Slowly and steadily we reached the Y junction, where one road takes you to Bum La pass and the other one to Sangetsar Lake.

Need for tea was rising desperately. Luckily there was an army canteen nearby where we got piping hot cups of it. And all for free!

Bum La Pass

An hour’s drive from the Y junction and we were at Bum la pass. It looked like the army had set up camp in a land of snow. All i could see around were snow-clad peaks. Although Bum La pass was just a few hours from Tawang, you could sense the isolation of the place. Life here did look pretty harsh.

As we got down from our vehicle, an army jawan approached us. We introduced ourselves and when he came to know my friend was from the armed forces, he immediately took him to meet his superior. More tea was in the offing.

Bum La Pass

When my friend joined us, we were led to the Indo – China border zone. Near the border was a rock symbolizing peace between India and China. There was a point where you could actually stand on the Chinese end.

Note: Photography is not permitted inside the sensitive area, for obvious reasons. All the photographs in this post are from the route.

As I was poring through the binoculars, scanning the other side, more uniformed men joined us. One of them was the captain, the man in charge of the entire camp. A tall man with a composed demeanor, he very much looked like a material of the elite NDA that he had passed out of. He invited us to what looked like an army guesthouse.

Refreshments were offered. Over tea, potato wraps and a sweet dish, he told us how lucky we were to make it to Bum La pass this time of the year. As usually the roads are buried in snow.

In season time when tourists thronged the place, someone or the other faced issues due to lack of oxygen. Riding from Tawang, around 8000 odd feet, to the pass at 15000 feet means a rapid gain in just 2 hours.

Bum La Pass
This is what happens to me when i see snow!!

The army apparently undergoes a proper acclimatization process before being stationed here.  Luckily we hadn’t really felt the effects of thinning air despite being there for a good hour and a half.

As we were saying our goodbyes, he told us how much he was looking forward to meeting his family. His leave was due soon.

It is in moments like these when you feel a deep sense of gratitude towards the men who guard our borders. Not only are they battling the elements in such a remote place, but also separation from family and friends. Despite their daily struggles, they received us warmly and showed such hospitality.

I thought to myself, isn’t that the hallmark of great men?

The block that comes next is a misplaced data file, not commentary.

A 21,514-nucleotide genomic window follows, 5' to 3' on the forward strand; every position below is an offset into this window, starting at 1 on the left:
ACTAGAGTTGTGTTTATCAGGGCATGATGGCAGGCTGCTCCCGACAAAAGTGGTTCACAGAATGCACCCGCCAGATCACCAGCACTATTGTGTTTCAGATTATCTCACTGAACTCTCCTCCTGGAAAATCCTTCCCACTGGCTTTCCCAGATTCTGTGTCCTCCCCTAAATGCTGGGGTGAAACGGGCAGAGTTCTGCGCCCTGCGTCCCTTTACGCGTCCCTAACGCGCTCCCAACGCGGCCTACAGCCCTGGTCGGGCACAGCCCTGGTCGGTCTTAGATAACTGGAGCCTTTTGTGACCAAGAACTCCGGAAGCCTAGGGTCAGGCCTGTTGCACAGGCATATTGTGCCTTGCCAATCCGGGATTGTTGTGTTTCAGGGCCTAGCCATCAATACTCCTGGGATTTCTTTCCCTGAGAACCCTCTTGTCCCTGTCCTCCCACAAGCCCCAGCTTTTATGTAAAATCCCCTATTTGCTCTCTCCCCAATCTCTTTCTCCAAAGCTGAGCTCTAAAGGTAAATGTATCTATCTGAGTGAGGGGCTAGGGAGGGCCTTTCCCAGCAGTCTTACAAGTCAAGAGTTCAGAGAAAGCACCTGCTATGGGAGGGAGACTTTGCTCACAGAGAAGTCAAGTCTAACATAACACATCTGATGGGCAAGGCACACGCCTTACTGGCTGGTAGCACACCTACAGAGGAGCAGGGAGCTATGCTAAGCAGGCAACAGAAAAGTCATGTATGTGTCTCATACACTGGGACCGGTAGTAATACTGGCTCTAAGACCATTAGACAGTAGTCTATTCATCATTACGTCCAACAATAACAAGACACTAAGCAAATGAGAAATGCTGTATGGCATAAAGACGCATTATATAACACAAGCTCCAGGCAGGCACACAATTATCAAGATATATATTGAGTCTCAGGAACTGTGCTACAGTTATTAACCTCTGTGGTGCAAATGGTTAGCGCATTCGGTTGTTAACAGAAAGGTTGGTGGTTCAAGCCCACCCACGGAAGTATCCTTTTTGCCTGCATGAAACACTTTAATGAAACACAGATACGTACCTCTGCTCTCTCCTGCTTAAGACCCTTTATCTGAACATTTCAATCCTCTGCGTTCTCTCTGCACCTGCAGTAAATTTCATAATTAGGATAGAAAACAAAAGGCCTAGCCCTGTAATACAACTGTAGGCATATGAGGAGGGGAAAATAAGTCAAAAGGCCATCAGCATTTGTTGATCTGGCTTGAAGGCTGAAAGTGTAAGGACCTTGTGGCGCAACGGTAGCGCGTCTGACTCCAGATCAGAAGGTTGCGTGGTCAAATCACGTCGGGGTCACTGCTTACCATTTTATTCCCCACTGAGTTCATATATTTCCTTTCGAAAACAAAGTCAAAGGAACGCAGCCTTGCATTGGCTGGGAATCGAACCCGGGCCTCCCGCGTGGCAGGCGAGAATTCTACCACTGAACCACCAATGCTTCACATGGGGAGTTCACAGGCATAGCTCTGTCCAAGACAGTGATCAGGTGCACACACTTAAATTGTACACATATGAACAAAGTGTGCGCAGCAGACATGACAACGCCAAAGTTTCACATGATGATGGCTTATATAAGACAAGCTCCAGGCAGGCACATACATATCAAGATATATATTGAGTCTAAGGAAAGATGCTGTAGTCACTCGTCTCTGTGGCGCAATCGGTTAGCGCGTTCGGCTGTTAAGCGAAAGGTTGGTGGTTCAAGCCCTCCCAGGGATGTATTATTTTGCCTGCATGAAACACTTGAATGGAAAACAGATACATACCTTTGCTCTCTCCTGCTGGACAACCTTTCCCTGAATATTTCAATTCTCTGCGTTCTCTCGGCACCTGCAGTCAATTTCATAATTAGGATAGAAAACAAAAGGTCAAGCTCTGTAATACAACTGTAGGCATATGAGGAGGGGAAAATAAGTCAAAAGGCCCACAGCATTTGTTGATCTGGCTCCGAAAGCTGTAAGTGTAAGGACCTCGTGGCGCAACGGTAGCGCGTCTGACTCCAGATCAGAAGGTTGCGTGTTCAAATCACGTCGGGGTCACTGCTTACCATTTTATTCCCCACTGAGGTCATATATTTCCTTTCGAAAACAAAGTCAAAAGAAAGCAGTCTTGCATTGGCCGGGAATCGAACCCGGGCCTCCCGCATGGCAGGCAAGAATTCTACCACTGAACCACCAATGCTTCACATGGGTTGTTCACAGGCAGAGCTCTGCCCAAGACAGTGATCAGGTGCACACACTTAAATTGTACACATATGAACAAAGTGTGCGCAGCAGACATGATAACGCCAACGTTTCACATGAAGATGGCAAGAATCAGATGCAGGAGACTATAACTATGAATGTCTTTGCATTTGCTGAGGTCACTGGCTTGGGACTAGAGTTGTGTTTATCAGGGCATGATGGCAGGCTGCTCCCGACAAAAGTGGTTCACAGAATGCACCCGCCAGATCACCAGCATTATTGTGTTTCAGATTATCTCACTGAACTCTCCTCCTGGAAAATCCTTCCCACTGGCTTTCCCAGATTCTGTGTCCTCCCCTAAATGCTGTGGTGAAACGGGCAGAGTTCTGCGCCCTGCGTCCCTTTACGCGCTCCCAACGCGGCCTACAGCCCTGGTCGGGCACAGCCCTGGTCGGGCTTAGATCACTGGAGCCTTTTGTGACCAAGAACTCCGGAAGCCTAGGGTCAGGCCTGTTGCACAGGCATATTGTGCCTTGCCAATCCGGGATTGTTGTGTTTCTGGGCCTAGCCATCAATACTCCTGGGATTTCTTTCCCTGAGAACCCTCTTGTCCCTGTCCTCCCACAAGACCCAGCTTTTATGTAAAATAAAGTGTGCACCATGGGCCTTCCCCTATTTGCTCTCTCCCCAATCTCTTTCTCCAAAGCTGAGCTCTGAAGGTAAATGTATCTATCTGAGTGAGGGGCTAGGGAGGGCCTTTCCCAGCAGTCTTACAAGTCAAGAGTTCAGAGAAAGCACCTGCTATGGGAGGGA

Sangetsar Lake – The Frozen Beauty at 12000 feet

In my years of traveling, I have seen my fair share of high altitude lakes, but none as unique as Sangetsar. Perched high atop the Himalayas, at 12000 feet, it is a lake wedged between two mountains. What makes it unique though is that there are trees jutting out from the water. And in winter, when the lake is frozen, it acquires a beauty of its own.

The locals call it Shonga-tser Lake, while the tourism world has bestowed it the name “Madhuri Lake”. Why? Because the lake shares screen space with Madhuri Dixit in a song from the Bollywood movie Koyla.

Sangetsar Lake

Sangetsar is around 40 kms from Tawang and takes a good 2 hours to reach. You need a special permit to enter this region, which of course any travel operator in Tawang can arrange for you. And only Indian nationals are allowed here.

Note: There are two permits needed for this region. One is the ILP (Inner Line Permit) to enter Tawang. The second one is the special permit to travel from Tawang to Sangetsar Lake and Bum La pass (The Indo – China border).

The road to Sangetsar is a visual treat in itself. You are driving around snow-capped peaks and fluffy clouds are within touching distance. And everything around you is covered in snow. You will spot many frozen lakes enroute, including the famed PT Tso Lake.  The journey I would say, is every bit as beautiful as the destination.

Tawang

When viewed from the top, Sangetsar looks like a sheet of white pockmarked by needles. The descent towards the lake is a bit bumpy, and why wouldn’t it be, it’s a narrow gravel road, with 52 hairpin turns, as per dangerous roads.

The lake was apparently formed by an earthquake which swept away the entire landscape. The resulting tectonic shift moved this piece of land to a pine forest nearby and the entire forest got submerged except the tops of tree trunks which are visible even today. The brutality of its formation is perhaps only redeemed by its magnificence.

Sangetsar Lake

There is a well paved walkway created around the lake and if you have acclimatized well to the high altitude, you should definitely take a walk on it. It gives you a 360 degree tour of the lake. I wasn’t aware of this when I went there, so I missed it, but hopefully, you won’t.

The army runs a café by the lakeside. It has a huge window with stunning views of the lake. You can just sit here and stare at the lake for hours.  Of course while munching on maggi, some delicious momos and steaming cups of tea.

Sangetsar Lake

So if you are one of those people who loves traveling to remote places in search of heavenly views, then Sangetsar lake should definitely be on your bucket list.

Best time to visit: The best times to visit are October- November and March to May. This is the time when the cold subsides a bit. You still have to wear several layers, but it’s still manageable.